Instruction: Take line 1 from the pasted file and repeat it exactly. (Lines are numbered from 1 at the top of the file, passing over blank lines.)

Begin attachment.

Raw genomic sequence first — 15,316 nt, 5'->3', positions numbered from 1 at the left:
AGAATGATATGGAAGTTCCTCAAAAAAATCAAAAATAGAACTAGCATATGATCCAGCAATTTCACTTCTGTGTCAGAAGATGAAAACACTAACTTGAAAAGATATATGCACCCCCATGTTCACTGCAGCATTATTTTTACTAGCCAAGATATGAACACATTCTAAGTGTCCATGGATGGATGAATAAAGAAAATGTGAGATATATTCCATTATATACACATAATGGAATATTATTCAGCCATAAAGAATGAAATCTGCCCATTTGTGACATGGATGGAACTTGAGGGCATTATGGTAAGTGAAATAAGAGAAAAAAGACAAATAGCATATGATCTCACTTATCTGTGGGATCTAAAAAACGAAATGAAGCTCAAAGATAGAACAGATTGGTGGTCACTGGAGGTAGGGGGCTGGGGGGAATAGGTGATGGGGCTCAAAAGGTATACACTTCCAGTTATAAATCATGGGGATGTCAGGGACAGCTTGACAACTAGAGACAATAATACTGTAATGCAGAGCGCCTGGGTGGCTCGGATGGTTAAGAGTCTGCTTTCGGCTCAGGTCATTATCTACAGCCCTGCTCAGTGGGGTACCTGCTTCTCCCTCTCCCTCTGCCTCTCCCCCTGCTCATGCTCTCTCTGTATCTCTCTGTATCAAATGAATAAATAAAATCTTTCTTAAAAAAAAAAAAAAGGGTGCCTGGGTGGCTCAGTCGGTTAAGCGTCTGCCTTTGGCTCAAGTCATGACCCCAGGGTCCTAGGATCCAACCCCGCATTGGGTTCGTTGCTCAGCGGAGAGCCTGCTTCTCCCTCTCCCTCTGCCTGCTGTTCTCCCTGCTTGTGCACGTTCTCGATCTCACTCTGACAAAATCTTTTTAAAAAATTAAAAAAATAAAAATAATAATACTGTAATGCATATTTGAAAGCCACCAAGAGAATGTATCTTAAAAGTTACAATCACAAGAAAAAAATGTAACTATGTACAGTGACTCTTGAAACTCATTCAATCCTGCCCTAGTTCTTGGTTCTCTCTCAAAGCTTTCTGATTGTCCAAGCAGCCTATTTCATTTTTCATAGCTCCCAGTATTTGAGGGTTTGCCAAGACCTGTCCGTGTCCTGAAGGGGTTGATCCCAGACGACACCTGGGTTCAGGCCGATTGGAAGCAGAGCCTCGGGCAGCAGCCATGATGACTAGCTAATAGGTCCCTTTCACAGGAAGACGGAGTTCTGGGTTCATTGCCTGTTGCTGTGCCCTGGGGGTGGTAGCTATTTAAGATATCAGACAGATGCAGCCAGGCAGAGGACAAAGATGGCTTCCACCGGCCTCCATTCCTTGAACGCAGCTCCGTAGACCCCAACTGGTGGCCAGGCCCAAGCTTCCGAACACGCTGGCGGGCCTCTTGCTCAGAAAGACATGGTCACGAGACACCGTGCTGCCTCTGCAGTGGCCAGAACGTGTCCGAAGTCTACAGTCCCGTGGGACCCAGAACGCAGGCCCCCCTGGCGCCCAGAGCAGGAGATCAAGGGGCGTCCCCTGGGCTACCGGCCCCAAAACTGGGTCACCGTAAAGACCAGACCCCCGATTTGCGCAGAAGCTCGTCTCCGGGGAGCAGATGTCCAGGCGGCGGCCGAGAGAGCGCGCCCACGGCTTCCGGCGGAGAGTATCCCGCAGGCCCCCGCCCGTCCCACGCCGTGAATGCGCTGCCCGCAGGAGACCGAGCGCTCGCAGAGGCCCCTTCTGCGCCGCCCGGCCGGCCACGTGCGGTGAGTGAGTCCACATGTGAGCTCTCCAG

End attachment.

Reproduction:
Raw genomic sequence first — 15,316 nt, 5'->3', positions numbered from 1 at the left: